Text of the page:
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How to Take, Keep and Share Great Android Smartphone Photos

How to Take, Keep and Share Great Android Smartphone Photos

If you think losing a $600 smartphone could be annoying, add-in the loss of a year or so's photographs, and it becomes a tragedy. In the old days, photographers kept negatives and prints at different locations. More recently, with digital cameras, post has been performed on PCs, thus creating a backup. Trouble is looming with smartphones, because capturing, post and sharing occur on one device.

By Patrick Nelson
10/09/13 5:00 AM PT

It's not all photo apps and more apps when it comes to taking photographs with an Android smartphone.

I've written about apps for photography with an Android smartphone, but there are some basics that you need to know, unique to smartphones, that have nothing to do with imaging apps.

If you're finding that you're migrating from a dedicated digital camera and taking more photographs with your phone but are disappointed with the results, here are some pointers on how to take better photographs with a smartphone, along with some ways to keep the images, and to share them.

Step 1: Steady as You Go

Holding the phone very steadily with both hands is harder than it sounds -- and significantly harder than with a classic camera body with its protrusions and for-photographer-designed ergonomics.

Smartphones are designed not to be held firmly. They are designed to slip out of your hands and smash on concrete floors so you have to buy another one.

Get and keep a good grip. Use a support for your arms like a tree, wall or table. Stability is the key to non-blurry images.

Step 2: Move It or Lose It

Move your physical position to zoom in and out. Walk toward the subject to zoom in, and away from the subject to zoom out.

This may sound obvious, but it's something you don't have to do with a dedicated camera, because the optical, glass lens performs the zoom -- twiddling the lens body, or pressing the In and Out buttons physically adjusts the optical assembly and consequently the focal length. It does the job and does it well.

Smartphone cameras may have zoom functions, but they don't have the advantage of superior mechanical lens elements, and thus rely on lesser-quality, processor-based zooming. It's not the same. If your zooms look grainy, get physically closer for better results.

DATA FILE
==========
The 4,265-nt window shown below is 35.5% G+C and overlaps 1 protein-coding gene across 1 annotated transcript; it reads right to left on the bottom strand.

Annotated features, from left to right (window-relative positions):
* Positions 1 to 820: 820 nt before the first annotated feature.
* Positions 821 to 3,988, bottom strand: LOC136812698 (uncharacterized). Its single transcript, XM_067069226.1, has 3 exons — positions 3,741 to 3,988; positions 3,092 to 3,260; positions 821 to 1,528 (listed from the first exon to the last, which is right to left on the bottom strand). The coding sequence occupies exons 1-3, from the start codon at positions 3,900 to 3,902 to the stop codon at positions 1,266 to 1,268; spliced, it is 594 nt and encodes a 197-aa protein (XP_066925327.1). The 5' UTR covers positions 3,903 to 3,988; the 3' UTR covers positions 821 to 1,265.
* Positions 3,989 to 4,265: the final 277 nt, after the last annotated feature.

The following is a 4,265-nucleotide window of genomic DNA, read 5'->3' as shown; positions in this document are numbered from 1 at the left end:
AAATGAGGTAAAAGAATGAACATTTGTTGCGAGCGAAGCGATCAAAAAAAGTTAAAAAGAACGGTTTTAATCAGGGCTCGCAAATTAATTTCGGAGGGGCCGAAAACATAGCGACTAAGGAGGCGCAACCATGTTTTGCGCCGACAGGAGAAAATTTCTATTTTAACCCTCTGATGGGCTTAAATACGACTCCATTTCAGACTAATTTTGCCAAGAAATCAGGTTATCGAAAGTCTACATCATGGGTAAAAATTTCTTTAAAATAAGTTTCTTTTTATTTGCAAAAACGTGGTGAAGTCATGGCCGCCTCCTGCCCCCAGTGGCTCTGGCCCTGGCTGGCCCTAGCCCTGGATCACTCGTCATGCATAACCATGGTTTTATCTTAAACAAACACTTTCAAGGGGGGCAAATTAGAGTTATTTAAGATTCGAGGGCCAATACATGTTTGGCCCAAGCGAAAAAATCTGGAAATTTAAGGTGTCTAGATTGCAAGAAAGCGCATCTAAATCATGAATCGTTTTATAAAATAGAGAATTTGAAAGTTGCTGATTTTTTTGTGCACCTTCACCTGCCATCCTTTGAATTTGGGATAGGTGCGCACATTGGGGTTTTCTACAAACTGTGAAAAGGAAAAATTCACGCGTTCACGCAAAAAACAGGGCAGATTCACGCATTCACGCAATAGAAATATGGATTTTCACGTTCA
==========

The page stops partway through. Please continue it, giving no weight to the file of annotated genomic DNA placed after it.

Tip: Samsung produces the Android platform-based Galaxy Camera, which includes a 21x long superior optical zoom along with 3G connectivity (about US$329 network-unlocked at Amazon.)

Samsung Galaxy Camera
Samsung Galaxy Camera

Step 3: Back 'Em Up

If you think losing a $600 smartphone could be annoying, add-in the loss of a year or so's photographs, and an irritating loss becomes a tragedy.

In the old days, photographers would keep negatives and prints at different locations. More recently, with digital cameras, post has been performed on PCs, thus creating a backup. Trouble is looming with smartphones, because capturing, post and sharing occur on one device.

If you're migrating to a smartphone, it's worth using a program to back up your photographs.

Backing up Android smartphone images is easy, though. In fact it's so easy, that after you've configured the process, you'll forget you're even doing it. The best way is with a cloud storage app like Dropbox.

Dropbox, available for free in the Google Play store, has an automatic Android Camera upload feature.

Browse to the Google Play store on your device and perform a search for Dropbox. Follow the prompts to install the app and create an account. Then open the in-app Settings menu and choose Turn on Camera Upload.

Every photograph you take will be copied and uploaded to your Dropbox cloud in real time. You can then access the images from your PC if you like, by browsing to the Dropbox website on the PC and downloading Dropbox's software.

Tip: Choose "Upload using WiFi only" in Dropbox's app settings to save on data charges. The upload will only occur when you next use WiFi.

Step 4: Share Your Photographs

Forget about expensive, dried-out-ink-cartridge printers gathering dust back at home base. They've gone the way of the pharmacy photo processor.

The wireless network and WiFi connectivity included with Android devices make it easy to share images.

Open the Gallery or Library on your phone and select the image you want to share. It will open full screen or with a border. Touch the image and look for the Share button. It's a dot icon with two arrows, one pointing toward eleven o'clock and one towards one o'clock.

Choose an action like Send to Email, or Social Network.

Tip: If you are using cloud app Dropbox for backups, you can also use it for sharing entire camera folders.

Within the Dropbox app, select the folder that contains the images you want to share.

Then choose Share from the resulting pop-up, and share a Dropbox folder link to email or another service.

Want to Ask a Tech Question?

Is there a piece of tech you'd like to know how to operate properly? Is there a gadget that's got you confounded? Please send your tech questions to me, and I'll try to answer as many as possible in this column.

And use the Talkback feature below to add your comments!


Patrick Nelson has been a professional writer since 1992. He was editor and publisher of the music industry trade publication Producer Report and has written for a number of technology blogs. Nelson studied design at Hornsey Art School and wrote the cult-classic novel Sprawlism. His introduction to technology was as a nomadic talent scout in the eighties, where regular scrabbling around under hotel room beds was necessary to connect modems with alligator clips to hotel telephone wiring to get a fax out. He tasted down and dirty technology, and never looked back.


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